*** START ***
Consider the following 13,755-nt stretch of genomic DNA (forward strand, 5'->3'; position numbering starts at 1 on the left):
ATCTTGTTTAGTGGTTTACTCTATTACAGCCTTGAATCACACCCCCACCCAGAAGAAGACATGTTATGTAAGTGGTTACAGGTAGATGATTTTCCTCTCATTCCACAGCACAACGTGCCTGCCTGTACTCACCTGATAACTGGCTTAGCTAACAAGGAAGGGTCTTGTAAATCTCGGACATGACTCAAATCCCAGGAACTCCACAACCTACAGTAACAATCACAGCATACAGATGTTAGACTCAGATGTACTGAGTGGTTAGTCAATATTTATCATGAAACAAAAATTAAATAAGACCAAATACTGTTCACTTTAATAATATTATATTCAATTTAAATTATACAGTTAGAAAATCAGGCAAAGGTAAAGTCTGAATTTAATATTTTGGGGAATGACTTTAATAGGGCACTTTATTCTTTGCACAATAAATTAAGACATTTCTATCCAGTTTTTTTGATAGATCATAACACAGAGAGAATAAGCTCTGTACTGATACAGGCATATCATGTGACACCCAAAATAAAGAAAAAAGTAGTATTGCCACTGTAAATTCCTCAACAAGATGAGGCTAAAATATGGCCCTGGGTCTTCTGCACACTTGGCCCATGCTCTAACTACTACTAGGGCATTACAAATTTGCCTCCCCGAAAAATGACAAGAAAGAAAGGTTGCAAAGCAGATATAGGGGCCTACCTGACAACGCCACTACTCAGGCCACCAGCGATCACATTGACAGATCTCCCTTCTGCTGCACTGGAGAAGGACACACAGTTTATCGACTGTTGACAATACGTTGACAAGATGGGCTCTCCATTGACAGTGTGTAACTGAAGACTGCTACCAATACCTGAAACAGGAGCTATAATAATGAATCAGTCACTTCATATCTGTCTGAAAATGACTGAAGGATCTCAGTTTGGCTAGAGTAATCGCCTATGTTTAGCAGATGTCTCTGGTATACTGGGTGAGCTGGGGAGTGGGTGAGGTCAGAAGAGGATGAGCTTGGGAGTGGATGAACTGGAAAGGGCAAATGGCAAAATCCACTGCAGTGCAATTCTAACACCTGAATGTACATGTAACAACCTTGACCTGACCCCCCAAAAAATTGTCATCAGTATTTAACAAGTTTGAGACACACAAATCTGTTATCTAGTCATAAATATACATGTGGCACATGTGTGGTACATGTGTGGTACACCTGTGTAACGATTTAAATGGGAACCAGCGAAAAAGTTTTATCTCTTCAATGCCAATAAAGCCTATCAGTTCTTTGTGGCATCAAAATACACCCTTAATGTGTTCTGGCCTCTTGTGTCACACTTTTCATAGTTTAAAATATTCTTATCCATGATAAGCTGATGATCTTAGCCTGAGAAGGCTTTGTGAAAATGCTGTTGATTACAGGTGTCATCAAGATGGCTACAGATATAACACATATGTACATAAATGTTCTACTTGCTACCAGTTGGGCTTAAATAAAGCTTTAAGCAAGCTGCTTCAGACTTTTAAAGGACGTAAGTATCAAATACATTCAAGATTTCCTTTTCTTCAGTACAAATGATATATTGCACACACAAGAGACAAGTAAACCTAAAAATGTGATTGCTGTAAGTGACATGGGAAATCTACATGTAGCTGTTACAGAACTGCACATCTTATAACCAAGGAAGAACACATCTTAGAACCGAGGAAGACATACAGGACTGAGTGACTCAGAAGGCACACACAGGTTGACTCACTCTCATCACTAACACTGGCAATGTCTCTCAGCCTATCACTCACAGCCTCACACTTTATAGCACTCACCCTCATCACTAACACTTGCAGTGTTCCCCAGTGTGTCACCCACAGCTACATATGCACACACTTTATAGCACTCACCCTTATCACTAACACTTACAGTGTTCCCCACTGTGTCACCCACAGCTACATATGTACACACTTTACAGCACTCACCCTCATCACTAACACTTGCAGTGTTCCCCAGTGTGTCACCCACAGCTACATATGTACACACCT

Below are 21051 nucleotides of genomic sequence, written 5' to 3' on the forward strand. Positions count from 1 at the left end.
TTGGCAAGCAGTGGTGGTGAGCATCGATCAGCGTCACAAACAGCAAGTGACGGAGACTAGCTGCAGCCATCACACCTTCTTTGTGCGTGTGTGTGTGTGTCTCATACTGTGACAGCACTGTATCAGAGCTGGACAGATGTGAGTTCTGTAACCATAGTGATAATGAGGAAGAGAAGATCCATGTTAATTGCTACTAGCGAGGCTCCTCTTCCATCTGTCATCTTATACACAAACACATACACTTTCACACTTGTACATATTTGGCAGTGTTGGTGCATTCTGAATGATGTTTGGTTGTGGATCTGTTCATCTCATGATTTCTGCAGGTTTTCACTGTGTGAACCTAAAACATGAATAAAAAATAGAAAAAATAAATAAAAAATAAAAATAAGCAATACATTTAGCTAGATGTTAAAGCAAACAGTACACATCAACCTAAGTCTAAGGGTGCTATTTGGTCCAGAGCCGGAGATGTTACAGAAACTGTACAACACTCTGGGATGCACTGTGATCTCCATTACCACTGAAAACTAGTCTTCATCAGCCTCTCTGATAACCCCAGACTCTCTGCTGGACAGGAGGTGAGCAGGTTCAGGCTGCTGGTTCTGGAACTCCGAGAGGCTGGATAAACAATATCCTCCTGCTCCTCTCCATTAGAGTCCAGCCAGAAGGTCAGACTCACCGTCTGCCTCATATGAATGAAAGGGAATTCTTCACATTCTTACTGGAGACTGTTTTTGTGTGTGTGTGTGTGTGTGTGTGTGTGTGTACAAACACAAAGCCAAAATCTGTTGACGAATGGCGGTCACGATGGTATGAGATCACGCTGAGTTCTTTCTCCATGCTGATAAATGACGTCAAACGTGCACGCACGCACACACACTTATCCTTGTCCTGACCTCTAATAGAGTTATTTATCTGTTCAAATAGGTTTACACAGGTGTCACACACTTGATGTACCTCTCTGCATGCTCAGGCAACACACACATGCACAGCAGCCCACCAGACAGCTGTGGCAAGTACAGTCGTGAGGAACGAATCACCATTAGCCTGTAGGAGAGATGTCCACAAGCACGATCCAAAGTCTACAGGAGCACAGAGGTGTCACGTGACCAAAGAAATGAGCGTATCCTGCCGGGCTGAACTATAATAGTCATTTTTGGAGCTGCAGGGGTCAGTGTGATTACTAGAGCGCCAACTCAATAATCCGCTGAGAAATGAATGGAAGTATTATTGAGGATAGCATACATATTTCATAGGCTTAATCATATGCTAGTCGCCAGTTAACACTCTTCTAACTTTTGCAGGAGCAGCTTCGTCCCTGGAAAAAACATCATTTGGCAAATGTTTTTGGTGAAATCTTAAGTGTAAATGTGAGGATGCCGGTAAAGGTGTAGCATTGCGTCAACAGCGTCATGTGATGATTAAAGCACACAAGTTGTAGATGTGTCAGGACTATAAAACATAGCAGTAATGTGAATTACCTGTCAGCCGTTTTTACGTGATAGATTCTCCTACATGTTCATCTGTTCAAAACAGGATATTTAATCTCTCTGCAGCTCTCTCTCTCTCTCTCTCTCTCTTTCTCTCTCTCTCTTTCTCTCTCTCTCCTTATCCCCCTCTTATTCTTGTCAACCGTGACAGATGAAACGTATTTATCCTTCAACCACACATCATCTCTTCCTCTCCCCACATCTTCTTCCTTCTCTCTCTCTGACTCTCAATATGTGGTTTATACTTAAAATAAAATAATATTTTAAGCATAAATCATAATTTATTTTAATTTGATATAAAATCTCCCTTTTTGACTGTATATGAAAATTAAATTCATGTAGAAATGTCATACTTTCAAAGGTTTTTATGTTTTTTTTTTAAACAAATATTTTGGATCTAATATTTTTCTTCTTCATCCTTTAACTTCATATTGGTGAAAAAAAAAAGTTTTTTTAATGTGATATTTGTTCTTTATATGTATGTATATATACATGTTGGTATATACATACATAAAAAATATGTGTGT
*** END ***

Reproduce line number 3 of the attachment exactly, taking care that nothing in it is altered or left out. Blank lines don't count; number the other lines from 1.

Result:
Below are 21051 nucleotides of genomic sequence, written 5' to 3' on the forward strand. Positions count from 1 at the left end.